I wouldn't use this as my main computer to do my more serious work at home and it certainly is not meant to be a desktop replacement, even though I am using it to write the review at this very moment. Just for kicks, I hooked this up to my Bose surround sound system to use as a media center to stream in music off the network and it works great. Again, the big advantage the U750 has is that it can fit anywhere and I can't stress that enough.
On the Road
Using the device on the road is where the U750 suffers. This is very ironic because it is such a small device. It was meant to be portable but design flaws keep it from being so. The U750 has only a 2.5hr battery so it won't really last on those long plane rides unless you ride first class and have an outlet available to you. If you are out in the field and work 8hrs a day like I do, then it will be rendered useless very quickly and you have to find a place to charge it and have it always plugged in. This will then force you to have ONE MORE thing to carry including the dock if you want to use the keyboard somewhere.
Using the U750 outdoors was no problem thanks to the transreflective Xbrite screen because it didn't have any real glaring problems like other portable devices. When using it to write quick notes or as an organizer, it sometimes became a bit frustrating to use because it was too big to be used as a PDA. There are a lot of situations where I just got tired of carrying this thing around no matter how cool the concept was and just left it in the car and took my PDA and phone with me. Costing $2000, a device like this shouldn't be tossed aside but unfortunately it is. It's also cool that it comes with a displayed remote but I wouldn't take this thing out jogging or use it to replace my MP3 player because it's just to big to be one.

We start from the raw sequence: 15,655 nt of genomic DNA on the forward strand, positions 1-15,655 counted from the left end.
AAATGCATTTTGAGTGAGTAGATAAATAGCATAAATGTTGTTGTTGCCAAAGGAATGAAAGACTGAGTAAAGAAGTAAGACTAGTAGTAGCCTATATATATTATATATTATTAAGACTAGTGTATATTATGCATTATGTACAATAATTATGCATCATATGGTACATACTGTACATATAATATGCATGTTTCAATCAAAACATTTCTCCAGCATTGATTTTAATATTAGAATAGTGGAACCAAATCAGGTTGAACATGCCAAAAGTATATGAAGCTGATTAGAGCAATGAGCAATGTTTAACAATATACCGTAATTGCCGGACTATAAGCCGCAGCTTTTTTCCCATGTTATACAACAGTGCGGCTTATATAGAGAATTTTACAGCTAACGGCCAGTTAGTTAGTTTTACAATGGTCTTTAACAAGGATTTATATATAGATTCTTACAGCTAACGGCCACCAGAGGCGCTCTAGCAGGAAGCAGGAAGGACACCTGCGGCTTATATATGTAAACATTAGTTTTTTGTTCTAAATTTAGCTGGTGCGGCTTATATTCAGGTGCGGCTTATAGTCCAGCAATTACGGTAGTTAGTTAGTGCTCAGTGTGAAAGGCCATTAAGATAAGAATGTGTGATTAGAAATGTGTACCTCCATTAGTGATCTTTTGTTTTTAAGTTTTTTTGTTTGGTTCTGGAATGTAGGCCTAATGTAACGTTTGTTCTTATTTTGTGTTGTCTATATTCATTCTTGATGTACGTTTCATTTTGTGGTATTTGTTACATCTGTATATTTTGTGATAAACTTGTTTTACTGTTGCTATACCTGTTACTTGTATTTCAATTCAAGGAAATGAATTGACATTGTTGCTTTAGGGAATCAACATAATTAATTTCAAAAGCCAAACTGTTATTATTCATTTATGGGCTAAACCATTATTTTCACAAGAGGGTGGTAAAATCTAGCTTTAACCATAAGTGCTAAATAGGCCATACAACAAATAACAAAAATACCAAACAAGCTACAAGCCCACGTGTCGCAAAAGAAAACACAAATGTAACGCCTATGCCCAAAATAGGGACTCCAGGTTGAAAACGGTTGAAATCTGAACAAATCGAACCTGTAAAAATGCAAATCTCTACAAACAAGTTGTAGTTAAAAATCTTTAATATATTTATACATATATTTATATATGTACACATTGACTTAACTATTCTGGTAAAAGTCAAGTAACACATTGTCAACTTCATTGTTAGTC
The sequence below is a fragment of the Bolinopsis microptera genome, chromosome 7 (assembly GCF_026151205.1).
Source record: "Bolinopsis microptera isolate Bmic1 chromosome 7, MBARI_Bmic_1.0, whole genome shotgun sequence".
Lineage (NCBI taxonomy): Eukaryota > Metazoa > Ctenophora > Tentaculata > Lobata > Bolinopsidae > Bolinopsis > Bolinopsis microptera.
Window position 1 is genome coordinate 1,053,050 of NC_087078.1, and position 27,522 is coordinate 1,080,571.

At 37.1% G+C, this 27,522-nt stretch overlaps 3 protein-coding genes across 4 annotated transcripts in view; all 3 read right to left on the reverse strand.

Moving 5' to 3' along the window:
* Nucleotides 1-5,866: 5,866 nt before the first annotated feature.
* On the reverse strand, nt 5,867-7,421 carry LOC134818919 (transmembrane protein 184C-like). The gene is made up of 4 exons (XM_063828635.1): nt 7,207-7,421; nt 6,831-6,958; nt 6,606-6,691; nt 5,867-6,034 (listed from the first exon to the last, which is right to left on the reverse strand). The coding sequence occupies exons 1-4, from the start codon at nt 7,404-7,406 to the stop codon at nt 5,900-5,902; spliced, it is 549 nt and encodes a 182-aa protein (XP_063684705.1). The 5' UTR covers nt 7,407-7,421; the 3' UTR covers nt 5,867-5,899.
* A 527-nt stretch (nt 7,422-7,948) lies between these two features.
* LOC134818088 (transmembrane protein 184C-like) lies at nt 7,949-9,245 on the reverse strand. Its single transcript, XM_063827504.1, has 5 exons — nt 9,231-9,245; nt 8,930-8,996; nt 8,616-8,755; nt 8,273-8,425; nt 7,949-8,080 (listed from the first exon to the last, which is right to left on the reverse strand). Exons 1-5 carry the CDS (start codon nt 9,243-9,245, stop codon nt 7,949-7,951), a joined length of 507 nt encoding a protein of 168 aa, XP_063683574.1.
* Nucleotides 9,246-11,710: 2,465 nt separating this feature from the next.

A lot of people would be curious if the U750 was capable in playing any games. Surprisingly, it performs quite well in this department and it will blow the PSP and Nintendo DS away if one were to use this as a portable gaming device. Warcraft 3 ran beautifully on this without any slow downs or graphical problems. The U750 works best for Real Time Strategy games because of the use of the stylus.
Counterstrike ran really well too and the experience is actually a lot better especially for sniper fans. Just find your target, tap the screen and their dead. Also the built in WiFi is great because you can play online anywhere in the house or wherever there's a wireless signal. World of Warcraft ran OK but there is some stuttering in the game.